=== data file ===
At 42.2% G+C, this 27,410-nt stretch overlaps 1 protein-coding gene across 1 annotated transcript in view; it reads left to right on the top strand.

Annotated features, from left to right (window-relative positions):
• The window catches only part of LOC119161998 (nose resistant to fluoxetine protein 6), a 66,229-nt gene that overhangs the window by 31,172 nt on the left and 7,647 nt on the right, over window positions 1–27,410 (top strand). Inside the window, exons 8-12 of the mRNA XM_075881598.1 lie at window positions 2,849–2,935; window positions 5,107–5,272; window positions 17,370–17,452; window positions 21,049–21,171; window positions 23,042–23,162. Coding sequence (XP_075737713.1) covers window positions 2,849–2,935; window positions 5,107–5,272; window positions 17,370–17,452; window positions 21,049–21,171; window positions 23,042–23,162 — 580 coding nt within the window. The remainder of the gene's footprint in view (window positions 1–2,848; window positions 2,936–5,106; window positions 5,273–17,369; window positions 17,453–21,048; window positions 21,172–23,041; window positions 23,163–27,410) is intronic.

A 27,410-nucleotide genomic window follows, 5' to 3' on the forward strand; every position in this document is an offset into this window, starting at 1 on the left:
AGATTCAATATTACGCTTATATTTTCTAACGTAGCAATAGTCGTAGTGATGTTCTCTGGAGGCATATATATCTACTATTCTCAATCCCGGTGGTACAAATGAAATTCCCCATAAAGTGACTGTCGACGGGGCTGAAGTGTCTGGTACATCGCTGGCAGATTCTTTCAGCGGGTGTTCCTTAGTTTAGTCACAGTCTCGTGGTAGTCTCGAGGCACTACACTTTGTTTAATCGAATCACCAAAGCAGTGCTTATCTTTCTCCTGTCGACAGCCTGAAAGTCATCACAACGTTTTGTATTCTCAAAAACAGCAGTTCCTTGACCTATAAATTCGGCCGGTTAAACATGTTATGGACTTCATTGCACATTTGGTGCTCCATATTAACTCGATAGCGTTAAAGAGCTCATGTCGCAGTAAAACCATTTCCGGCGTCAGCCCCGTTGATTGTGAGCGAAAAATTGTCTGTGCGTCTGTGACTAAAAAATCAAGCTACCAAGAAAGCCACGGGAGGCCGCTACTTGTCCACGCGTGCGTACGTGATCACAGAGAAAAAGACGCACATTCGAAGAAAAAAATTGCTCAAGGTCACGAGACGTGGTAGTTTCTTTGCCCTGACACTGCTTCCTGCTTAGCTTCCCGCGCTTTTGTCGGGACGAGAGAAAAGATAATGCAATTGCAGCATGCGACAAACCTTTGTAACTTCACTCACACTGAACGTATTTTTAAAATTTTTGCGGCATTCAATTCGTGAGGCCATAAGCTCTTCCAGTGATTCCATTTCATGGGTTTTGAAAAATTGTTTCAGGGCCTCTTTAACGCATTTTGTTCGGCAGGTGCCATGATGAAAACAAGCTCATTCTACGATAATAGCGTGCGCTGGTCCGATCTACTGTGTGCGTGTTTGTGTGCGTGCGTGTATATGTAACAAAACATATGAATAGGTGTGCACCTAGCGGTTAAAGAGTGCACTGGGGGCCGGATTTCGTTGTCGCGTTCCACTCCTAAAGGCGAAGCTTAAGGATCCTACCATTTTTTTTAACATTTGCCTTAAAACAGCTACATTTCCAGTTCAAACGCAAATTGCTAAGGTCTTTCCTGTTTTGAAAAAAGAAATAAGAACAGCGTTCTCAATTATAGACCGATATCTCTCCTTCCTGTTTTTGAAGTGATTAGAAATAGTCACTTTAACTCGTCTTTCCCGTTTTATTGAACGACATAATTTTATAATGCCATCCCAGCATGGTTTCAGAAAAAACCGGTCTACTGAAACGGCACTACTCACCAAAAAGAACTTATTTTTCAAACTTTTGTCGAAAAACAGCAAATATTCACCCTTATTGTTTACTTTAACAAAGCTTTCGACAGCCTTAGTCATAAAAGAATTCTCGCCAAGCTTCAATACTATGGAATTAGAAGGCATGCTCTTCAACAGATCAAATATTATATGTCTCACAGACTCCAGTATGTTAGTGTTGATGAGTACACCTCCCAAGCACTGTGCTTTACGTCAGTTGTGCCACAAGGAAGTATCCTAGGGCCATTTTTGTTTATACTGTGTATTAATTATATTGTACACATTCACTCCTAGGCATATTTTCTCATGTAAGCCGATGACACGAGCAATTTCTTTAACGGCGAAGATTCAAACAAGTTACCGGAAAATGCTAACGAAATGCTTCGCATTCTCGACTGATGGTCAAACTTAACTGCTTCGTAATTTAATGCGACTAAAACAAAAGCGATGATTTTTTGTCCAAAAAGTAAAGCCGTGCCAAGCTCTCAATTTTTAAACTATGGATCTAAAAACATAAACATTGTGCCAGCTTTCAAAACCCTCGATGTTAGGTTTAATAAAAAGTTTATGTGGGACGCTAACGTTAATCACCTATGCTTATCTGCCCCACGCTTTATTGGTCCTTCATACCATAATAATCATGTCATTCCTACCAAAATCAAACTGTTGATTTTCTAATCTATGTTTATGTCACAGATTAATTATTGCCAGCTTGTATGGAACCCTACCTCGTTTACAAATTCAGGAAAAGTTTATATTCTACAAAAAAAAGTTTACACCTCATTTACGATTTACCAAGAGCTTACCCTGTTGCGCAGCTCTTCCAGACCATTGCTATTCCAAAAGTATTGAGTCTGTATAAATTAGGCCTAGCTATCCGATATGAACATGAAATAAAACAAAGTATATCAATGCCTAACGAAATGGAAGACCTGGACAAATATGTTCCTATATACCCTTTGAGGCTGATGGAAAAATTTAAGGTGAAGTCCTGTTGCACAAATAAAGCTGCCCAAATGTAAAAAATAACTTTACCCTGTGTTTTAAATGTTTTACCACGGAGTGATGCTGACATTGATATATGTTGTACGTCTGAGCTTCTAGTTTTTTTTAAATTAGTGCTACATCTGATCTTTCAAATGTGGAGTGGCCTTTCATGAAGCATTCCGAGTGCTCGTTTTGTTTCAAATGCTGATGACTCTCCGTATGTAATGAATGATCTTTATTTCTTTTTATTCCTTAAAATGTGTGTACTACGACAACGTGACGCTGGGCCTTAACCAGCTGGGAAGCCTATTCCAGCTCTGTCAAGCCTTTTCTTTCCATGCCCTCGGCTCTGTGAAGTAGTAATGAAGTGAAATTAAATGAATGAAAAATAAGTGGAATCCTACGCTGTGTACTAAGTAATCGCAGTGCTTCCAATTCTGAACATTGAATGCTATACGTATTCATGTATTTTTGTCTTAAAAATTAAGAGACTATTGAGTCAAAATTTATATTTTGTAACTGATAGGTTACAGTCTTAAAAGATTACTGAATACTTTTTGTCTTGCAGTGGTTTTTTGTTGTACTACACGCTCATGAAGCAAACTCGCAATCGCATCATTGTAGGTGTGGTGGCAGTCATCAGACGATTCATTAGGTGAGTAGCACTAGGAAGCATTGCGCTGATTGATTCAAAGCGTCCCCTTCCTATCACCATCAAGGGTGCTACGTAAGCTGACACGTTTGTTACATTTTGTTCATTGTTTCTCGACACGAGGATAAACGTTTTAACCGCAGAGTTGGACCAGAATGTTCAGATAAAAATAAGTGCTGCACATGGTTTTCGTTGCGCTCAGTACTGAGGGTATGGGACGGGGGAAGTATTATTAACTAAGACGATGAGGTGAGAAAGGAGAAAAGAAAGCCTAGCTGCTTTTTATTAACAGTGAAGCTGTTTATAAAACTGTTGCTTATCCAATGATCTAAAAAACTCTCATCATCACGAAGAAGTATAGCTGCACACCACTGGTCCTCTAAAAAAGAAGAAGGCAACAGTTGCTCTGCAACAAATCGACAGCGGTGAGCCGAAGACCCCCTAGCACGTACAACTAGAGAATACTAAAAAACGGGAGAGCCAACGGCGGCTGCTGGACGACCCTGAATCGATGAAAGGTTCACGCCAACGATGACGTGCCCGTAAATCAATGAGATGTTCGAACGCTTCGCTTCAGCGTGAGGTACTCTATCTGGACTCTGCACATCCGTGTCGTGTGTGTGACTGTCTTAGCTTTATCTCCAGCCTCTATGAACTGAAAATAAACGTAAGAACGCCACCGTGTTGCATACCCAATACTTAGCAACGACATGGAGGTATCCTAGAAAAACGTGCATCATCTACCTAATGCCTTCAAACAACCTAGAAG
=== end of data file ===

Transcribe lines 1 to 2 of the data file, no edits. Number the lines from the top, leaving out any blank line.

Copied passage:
At 42.2% G+C, this 27,410-nt stretch overlaps 1 protein-coding gene across 1 annotated transcript in view; it reads left to right on the top strand.

Annotated features, from left to right (window-relative positions):